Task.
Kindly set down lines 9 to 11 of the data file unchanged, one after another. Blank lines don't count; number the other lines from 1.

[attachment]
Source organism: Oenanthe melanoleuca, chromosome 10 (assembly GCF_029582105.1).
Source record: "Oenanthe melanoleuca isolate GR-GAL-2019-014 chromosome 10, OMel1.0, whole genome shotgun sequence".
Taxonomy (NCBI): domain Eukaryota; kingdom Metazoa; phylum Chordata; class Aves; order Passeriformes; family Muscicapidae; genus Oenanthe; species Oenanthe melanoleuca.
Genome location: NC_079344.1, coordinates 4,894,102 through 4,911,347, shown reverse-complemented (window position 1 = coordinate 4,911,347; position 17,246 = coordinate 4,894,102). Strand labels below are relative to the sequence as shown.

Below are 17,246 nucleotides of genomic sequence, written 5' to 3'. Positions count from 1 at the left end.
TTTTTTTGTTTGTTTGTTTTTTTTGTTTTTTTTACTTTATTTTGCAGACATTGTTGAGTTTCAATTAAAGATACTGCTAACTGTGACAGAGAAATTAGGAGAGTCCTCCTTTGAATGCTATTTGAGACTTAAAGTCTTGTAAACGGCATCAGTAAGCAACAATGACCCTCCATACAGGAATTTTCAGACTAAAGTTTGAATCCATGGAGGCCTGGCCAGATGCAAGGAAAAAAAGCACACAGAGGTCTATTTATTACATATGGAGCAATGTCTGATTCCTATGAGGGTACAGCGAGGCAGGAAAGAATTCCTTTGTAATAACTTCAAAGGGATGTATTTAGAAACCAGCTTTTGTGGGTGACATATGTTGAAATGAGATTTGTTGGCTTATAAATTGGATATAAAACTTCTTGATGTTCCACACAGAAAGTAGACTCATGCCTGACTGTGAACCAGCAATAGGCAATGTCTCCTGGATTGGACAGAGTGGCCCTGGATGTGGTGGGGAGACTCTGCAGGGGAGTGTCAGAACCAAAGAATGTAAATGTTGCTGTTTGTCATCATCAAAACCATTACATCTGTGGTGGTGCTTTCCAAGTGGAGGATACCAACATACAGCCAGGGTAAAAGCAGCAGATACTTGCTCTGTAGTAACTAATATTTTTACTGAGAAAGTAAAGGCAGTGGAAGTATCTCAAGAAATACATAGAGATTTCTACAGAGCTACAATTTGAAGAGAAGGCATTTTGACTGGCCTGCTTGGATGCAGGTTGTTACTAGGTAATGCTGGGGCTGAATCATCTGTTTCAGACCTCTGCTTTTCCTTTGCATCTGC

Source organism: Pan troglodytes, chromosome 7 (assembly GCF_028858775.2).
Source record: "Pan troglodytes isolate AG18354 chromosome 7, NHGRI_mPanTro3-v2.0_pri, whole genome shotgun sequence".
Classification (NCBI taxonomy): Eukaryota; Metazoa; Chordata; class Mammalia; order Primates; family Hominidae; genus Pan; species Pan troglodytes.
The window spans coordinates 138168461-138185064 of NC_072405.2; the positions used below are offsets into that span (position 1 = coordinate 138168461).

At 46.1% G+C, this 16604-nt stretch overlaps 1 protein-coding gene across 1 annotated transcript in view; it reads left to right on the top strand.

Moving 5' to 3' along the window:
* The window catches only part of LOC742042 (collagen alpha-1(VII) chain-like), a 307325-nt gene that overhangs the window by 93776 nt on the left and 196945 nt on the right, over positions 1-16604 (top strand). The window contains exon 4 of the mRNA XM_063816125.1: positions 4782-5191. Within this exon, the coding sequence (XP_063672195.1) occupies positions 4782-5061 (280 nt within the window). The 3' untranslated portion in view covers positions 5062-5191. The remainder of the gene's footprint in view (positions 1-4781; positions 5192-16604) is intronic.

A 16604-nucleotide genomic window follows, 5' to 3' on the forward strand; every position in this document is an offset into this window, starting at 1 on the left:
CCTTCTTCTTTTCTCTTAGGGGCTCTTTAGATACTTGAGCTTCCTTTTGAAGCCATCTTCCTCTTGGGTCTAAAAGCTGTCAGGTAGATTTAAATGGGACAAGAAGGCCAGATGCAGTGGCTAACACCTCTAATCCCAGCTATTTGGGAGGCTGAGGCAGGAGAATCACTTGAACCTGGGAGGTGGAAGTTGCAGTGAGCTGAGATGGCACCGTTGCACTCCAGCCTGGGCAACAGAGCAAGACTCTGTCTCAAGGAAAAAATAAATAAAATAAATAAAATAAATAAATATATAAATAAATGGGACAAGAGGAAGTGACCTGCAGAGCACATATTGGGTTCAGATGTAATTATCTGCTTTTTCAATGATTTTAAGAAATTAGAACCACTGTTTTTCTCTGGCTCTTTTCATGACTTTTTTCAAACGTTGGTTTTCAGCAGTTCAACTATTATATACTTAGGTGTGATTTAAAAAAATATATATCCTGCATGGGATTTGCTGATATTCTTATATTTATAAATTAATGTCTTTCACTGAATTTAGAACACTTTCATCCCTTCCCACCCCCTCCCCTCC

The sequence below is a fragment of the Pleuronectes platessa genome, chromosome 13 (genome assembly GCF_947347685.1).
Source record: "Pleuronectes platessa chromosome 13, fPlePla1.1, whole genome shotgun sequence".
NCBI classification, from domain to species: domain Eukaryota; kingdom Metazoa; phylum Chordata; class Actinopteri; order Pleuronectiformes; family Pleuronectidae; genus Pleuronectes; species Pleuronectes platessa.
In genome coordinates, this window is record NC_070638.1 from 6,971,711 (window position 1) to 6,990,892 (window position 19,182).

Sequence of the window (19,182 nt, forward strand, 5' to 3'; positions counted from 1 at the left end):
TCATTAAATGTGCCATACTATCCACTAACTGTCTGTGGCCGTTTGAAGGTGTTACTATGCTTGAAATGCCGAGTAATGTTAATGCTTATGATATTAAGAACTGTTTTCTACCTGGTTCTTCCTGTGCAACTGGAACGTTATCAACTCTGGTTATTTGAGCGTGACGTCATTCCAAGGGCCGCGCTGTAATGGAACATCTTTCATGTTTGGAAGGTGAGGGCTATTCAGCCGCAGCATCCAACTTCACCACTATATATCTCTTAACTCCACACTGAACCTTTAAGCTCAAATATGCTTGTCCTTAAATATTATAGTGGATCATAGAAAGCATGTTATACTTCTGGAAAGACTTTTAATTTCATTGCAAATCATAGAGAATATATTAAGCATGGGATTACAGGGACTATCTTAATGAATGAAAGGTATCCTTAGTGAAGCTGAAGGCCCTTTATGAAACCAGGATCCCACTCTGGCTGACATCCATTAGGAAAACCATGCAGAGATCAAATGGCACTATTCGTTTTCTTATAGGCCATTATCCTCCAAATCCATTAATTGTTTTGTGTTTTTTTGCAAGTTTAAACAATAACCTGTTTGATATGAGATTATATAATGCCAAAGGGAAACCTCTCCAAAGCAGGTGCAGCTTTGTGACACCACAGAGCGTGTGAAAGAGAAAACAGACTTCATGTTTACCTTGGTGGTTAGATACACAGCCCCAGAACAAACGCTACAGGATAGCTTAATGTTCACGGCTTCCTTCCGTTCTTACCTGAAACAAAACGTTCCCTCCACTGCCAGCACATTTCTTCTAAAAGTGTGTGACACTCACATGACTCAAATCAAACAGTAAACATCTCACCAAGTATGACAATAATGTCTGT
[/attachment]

Classification (NCBI taxonomy): Eukaryota; Metazoa; Chordata; class Mammalia; order Primates; family Hominidae; genus Pan; species Pan troglodytes.
The window spans coordinates 138168461-138185064 of NC_072405.2; the positions used below are offsets into that span (position 1 = coordinate 138168461).

At 46.1% G+C, this 16604-nt stretch overlaps 1 protein-coding gene across 1 annotated transcript in view; it reads left to right on the top strand.